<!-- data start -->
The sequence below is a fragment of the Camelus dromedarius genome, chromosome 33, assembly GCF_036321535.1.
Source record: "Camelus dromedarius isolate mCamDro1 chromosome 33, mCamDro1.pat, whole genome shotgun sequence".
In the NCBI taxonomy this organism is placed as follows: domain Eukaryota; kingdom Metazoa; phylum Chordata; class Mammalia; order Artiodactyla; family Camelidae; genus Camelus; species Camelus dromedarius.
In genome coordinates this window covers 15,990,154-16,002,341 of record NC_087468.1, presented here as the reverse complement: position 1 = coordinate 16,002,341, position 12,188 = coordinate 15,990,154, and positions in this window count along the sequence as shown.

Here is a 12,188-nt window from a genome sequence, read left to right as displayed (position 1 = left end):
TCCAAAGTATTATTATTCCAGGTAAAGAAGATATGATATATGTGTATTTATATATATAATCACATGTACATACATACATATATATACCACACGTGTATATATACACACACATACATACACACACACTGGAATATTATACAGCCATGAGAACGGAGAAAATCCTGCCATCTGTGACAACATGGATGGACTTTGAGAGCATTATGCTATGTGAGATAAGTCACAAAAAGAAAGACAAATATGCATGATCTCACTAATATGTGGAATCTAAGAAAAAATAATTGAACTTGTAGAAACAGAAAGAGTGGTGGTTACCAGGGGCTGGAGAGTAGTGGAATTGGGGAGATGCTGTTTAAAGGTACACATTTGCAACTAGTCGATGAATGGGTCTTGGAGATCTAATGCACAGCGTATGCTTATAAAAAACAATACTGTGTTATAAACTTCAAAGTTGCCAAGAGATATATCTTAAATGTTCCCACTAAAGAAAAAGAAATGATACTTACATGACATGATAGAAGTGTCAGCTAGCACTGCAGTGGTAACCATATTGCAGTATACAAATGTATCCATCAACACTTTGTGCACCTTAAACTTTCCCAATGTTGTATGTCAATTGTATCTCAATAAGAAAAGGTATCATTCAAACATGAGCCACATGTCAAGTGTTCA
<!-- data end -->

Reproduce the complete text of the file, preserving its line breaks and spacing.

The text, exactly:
The sequence below is a fragment of the Camelus dromedarius genome, chromosome 33, assembly GCF_036321535.1.
Source record: "Camelus dromedarius isolate mCamDro1 chromosome 33, mCamDro1.pat, whole genome shotgun sequence".
In the NCBI taxonomy this organism is placed as follows: domain Eukaryota; kingdom Metazoa; phylum Chordata; class Mammalia; order Artiodactyla; family Camelidae; genus Camelus; species Camelus dromedarius.
In genome coordinates this window covers 15,990,154-16,002,341 of record NC_087468.1, presented here as the reverse complement: position 1 = coordinate 16,002,341, position 12,188 = coordinate 15,990,154, and positions in this window count along the sequence as shown.

Here is a 12,188-nt window from a genome sequence, read left to right as displayed (position 1 = left end):
TCCAAAGTATTATTATTCCAGGTAAAGAAGATATGATATATGTGTATTTATATATATAATCACATGTACATACATACATATATATACCACACGTGTATATATACACACACATACATACACACACACTGGAATATTATACAGCCATGAGAACGGAGAAAATCCTGCCATCTGTGACAACATGGATGGACTTTGAGAGCATTATGCTATGTGAGATAAGTCACAAAAAGAAAGACAAATATGCATGATCTCACTAATATGTGGAATCTAAGAAAAAATAATTGAACTTGTAGAAACAGAAAGAGTGGTGGTTACCAGGGGCTGGAGAGTAGTGGAATTGGGGAGATGCTGTTTAAAGGTACACATTTGCAACTAGTCGATGAATGGGTCTTGGAGATCTAATGCACAGCGTATGCTTATAAAAAACAATACTGTGTTATAAACTTCAAAGTTGCCAAGAGATATATCTTAAATGTTCCCACTAAAGAAAAAGAAATGATACTTACATGACATGATAGAAGTGTCAGCTAGCACTGCAGTGGTAACCATATTGCAGTATACAAATGTATCCATCAACACTTTGTGCACCTTAAACTTTCCCAATGTTGTATGTCAATTGTATCTCAATAAGAAAAGGTATCATTCAAACATGAGCCACATGTCAAGTGTTCA